Objectives: This study was performed to render cost-effectiveness studies on smoking cessation therapies, utilized until now, more comparable and more useful for medical decision making.
Methods: The cost-effectiveness ratios reported by the studies were recalculated using a societal perspective and guidelines for economic evaluation.
Results: The costs of individual interventions generally increased as a result of the standardization procedure, whereas the effect size decreased. This resulted in increases in the cost-effectiveness ratios for individual studies ranging from 120% to 5600%.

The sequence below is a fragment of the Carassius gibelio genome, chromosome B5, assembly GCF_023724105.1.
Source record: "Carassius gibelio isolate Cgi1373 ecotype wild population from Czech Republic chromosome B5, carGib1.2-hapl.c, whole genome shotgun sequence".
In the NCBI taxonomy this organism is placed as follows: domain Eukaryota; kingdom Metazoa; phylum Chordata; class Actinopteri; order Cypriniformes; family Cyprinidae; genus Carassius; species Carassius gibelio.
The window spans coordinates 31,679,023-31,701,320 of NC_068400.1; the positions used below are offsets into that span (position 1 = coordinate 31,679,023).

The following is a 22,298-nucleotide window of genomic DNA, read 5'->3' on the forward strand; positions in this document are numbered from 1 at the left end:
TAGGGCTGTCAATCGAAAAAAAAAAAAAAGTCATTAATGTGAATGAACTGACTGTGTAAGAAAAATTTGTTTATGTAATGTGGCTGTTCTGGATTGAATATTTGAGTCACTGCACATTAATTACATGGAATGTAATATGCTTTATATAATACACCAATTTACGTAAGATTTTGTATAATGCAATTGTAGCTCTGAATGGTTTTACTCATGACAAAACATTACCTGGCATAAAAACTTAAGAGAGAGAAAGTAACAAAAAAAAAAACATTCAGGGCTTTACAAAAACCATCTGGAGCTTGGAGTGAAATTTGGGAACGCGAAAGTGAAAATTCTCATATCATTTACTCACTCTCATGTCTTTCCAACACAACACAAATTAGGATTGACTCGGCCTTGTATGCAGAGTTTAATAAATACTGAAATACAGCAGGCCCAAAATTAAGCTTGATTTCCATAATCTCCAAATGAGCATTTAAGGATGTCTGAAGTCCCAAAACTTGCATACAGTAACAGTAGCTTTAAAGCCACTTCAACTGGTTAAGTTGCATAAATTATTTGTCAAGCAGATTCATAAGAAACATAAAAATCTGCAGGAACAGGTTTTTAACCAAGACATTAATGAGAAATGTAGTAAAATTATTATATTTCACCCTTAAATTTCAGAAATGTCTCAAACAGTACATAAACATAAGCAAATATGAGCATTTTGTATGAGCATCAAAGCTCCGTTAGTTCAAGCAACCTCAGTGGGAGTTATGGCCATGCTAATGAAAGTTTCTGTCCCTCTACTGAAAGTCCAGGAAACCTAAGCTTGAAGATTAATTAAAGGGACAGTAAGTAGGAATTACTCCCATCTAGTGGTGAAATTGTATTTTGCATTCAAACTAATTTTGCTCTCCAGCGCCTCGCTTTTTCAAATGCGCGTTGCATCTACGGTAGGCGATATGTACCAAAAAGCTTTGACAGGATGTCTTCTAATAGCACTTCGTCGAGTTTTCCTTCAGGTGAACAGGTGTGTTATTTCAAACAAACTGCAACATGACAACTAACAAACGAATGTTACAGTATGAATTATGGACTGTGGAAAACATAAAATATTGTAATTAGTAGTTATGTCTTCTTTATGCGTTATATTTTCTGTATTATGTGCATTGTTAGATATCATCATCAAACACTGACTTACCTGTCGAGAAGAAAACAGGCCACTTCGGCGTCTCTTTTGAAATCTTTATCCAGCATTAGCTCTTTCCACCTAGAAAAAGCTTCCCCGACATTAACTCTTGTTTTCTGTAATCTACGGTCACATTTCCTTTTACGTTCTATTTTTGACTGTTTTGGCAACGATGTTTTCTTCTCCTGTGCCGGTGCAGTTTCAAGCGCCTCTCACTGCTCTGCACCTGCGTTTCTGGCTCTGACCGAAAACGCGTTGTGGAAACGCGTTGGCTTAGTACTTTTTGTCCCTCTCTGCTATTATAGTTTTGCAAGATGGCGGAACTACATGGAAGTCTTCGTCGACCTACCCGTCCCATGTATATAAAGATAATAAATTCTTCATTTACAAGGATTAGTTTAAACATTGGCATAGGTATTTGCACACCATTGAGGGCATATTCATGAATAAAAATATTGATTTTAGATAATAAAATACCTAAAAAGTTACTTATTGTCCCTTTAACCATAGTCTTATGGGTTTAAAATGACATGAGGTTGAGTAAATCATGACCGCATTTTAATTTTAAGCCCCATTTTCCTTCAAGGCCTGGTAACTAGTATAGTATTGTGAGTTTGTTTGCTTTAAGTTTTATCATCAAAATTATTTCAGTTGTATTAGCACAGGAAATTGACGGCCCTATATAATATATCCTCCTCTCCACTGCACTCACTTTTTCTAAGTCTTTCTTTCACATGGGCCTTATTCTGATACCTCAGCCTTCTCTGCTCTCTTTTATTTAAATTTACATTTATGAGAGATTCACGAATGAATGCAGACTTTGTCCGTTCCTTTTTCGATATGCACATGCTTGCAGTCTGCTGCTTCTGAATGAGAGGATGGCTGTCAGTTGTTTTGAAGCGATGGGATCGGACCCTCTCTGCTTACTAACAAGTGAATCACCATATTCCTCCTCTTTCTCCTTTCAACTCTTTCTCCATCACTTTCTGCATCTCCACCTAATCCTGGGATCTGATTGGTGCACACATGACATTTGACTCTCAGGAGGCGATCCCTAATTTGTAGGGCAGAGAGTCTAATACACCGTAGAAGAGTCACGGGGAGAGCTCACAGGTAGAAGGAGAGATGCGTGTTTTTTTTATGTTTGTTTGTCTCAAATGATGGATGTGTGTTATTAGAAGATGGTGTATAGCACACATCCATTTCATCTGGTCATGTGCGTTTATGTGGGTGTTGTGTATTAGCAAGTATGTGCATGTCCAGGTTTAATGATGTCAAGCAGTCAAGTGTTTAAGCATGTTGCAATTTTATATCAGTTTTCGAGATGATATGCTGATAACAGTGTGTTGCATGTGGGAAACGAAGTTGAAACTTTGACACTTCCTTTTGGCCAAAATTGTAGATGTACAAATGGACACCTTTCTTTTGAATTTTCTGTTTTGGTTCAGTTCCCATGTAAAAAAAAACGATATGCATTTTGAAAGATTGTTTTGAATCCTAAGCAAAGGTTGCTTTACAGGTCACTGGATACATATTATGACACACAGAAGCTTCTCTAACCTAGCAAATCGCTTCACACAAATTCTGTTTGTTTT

Conclusions: The variation between studies in the percentage increase in cost-effectiveness ratios is huge. This means that not following guidelines when calculating cost-effectiveness ratios can result in large errors. Despite the fact that the standardized cost-effectiveness ratios of smoking interventions were higher than the unstandardized cost-effectiveness ratios, interventions aimed at reducing the prevalence of smoking are cost-effective.